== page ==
9. The way you described Barbara is fabulous and it sounds like you taught your son a valuable lesson. You did not have to do what you did and I would argue it wasn't even necessarily the "right" thing to do. It was, however, the kind, generous, and compassionate thing. I've found that being compassionate for the sake of being compassionate is often the reward, so kudos to you and your son. Some of the most valuable lessons I recall as a child involve helping out an elderly next door neighbor and his wife with my father. Perhaps your son will also reflect on this as he grows older? As an aside, I grew up in Orange County, NY and made frequent trips to the city and further North. That area is beautiful this time of year as I recall.
  10. I usually start probing for done-ness at about 200. Sometimes it takes a little longer but it usually happens right around there. I might start a few degrees earlier just to see what that feels like. I do wrap. Generally about a half hour to be honest. I'm a poor judge of time and usually pretty hungry by the time it comes off. I could probably stand to do longer. Gonna do this tonight/tomorrow I guess. Try and wrap it for longer before digging in. I'm just not patient enough. This is something I hadn't quite thought of. I have an injector kit I've never used. Maybe now that I have two butts, time to give it a try. How much liquid do you inject/how do you know when to stop? Good tips. Since I have two butts I might try it both the normal way and this way just to see what kind of difference I notice. Wonder, do you think it's worth injecting and wrapping like this? Or maybe one or the other for the first time.
  11. I've made quite a few butts since picking up my Akorn a few years ago, and now my KJ. My wife, friends, and the rest of my family all seen to enjoy the butts but I've always felt like the meat could be moister. In general I follow John's guide on "How to Cook A Boston Butt" and it always comes out well but when it comes to good meat I don't know what I don't know and I feel like we could stand to experiment a bit. So far I can think of a few ways to do this Spritz the meat every few hours with apple juice or something similar. This might work but I would rather not open the lid so frequently. I was also hoping to cook these overnight and there's no way I'm getting up. Toss some apple juice and use it as a water pan. Wrap the butt during the stall. Similarly, while reading the "Cook a Boston Butt" thread I came across a method called the "Texas Crutch." The gist of it seems to be to wrap the butt in some juice after the stall, bring it up to probe tender or so, and then unwrap it to get the bark back to a good, not soggy, condition. This seems like a decent enough plan. I can sleep through the night and won't have to worry about opening the grill until the end. The only downside I can see to this is ruining the bark, but maybe it won't. Thoughts on any of these? We've always done the butts the same way, but I'm curious if I can improve.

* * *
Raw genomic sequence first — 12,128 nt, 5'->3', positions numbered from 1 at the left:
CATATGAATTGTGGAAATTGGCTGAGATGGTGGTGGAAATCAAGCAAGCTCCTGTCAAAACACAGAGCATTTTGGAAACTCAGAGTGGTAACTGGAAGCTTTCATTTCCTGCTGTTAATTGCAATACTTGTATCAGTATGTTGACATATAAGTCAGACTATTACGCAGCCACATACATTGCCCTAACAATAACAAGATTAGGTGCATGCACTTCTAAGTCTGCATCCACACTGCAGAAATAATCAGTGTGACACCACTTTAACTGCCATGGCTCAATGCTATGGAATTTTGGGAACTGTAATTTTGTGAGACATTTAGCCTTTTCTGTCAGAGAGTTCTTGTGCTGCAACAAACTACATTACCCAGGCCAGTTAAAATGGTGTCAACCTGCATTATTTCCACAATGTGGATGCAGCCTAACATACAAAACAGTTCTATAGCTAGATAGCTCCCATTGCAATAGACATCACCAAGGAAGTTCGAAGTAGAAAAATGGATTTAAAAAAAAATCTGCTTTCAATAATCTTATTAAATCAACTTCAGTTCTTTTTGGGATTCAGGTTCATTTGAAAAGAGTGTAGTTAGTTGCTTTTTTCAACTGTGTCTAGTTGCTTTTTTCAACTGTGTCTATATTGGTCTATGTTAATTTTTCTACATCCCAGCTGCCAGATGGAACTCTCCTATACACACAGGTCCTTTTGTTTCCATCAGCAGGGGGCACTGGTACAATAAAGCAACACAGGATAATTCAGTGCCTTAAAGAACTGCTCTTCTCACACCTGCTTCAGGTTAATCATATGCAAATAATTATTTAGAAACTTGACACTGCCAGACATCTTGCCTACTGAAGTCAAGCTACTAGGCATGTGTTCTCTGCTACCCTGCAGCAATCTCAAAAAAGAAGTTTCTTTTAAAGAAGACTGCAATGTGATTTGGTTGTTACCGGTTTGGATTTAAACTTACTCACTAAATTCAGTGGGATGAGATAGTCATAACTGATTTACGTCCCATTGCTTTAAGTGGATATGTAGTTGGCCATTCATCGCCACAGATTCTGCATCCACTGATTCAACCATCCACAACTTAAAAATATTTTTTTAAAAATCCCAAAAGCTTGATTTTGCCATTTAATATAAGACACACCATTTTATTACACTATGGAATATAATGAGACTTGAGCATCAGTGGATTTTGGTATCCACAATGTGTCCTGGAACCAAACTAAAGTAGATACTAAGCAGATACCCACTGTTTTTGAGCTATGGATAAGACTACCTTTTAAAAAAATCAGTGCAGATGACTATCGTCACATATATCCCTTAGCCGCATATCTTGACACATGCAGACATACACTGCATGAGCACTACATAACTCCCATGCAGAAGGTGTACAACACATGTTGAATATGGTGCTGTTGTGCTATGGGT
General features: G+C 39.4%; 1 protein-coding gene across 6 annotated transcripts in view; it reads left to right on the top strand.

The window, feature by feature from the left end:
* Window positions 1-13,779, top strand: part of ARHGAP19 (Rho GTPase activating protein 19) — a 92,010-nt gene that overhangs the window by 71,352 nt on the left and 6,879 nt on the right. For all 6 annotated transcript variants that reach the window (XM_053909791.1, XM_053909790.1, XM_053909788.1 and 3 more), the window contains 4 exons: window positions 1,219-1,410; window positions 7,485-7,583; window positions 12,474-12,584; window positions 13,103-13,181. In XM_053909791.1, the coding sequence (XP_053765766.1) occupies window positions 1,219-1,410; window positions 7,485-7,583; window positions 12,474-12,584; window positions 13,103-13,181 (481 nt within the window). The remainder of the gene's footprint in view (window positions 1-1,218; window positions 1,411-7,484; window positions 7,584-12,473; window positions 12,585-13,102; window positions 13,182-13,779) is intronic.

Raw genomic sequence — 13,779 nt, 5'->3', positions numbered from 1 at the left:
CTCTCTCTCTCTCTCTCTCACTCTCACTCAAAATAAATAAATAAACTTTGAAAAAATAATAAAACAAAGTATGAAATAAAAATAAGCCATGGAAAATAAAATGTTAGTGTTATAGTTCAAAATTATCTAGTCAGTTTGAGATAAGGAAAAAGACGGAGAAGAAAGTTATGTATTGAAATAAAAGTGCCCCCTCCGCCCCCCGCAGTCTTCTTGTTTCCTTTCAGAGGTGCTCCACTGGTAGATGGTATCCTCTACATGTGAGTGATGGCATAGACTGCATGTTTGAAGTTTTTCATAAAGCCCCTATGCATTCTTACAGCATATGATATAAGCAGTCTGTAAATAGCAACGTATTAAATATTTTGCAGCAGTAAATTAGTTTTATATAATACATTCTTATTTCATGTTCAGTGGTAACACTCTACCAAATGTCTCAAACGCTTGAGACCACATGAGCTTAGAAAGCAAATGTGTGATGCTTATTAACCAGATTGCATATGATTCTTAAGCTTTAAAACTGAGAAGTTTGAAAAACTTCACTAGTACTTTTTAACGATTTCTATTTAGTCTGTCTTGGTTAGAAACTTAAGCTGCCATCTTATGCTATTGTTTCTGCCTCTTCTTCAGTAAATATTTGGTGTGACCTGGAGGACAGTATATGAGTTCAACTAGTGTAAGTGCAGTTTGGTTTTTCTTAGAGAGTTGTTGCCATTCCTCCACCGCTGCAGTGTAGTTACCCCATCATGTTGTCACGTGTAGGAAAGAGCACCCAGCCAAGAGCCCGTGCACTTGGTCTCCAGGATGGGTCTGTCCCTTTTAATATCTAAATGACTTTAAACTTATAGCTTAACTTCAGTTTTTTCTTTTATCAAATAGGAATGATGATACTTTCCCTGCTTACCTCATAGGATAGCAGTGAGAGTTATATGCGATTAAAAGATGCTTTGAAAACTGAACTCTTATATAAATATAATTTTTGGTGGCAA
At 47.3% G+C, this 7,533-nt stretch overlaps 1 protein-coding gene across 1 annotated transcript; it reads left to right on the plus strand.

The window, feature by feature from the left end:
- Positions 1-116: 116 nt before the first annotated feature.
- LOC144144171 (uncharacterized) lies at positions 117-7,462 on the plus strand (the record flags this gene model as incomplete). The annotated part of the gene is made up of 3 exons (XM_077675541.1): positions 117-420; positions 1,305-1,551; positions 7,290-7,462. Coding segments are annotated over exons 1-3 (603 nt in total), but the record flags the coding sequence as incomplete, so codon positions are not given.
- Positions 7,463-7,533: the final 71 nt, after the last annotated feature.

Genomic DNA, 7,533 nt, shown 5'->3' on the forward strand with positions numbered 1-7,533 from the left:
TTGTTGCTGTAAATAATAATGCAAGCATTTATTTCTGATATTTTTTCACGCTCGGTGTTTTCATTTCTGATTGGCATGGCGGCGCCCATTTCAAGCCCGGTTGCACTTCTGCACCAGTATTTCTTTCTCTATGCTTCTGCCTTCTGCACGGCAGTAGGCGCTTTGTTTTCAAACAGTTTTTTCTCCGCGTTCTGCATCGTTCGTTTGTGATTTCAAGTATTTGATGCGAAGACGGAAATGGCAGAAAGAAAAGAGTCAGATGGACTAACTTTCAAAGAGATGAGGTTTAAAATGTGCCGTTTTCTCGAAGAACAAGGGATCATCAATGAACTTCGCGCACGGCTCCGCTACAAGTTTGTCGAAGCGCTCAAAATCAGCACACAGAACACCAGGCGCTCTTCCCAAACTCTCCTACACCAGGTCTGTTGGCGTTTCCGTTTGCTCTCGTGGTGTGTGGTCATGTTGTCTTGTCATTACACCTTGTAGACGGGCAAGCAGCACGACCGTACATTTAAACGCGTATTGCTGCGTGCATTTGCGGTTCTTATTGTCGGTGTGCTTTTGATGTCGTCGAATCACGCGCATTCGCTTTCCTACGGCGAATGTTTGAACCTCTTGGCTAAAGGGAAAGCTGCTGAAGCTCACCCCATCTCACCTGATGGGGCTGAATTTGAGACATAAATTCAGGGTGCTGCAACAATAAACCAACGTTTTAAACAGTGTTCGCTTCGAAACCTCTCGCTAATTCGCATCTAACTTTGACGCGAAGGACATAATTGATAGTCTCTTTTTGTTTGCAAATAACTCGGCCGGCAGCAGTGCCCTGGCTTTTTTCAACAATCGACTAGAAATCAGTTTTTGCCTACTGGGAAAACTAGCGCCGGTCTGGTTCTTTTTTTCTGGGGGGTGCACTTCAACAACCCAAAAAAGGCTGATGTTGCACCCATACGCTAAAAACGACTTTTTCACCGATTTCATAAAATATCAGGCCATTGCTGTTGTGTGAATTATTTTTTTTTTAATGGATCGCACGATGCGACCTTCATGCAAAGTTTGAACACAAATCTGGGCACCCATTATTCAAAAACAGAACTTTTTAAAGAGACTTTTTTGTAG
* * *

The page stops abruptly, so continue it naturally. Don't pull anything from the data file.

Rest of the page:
12. I received the KAB for Christmas and it's working out great for me. I was initially attracted to the KJ model but I've come to really appreciate the handles.
  13. I copied and pasted the image address from the Facebook photo. Probably not as ideal as a Google doc but it's something. Here
  14. @tomlevine1 There's a thread on here I made which has some useful information. If you have any questions free to ask there (or PM me). I won't be much help if you're talking about soldering it yourself but I might have the basics down at this point. Even if you don't end up building it, it's a pretty solid option, in my opinion, and at least worthy of consideration. The Virtual Weber Bulletin Board has its own forum dedicated to HeaterMeter and there still seems to be some activity, though I feel like its died down since years past. I copied and pasted the image address from the Facebook photo. Probably not as ideal as a Google doc but it's something. Here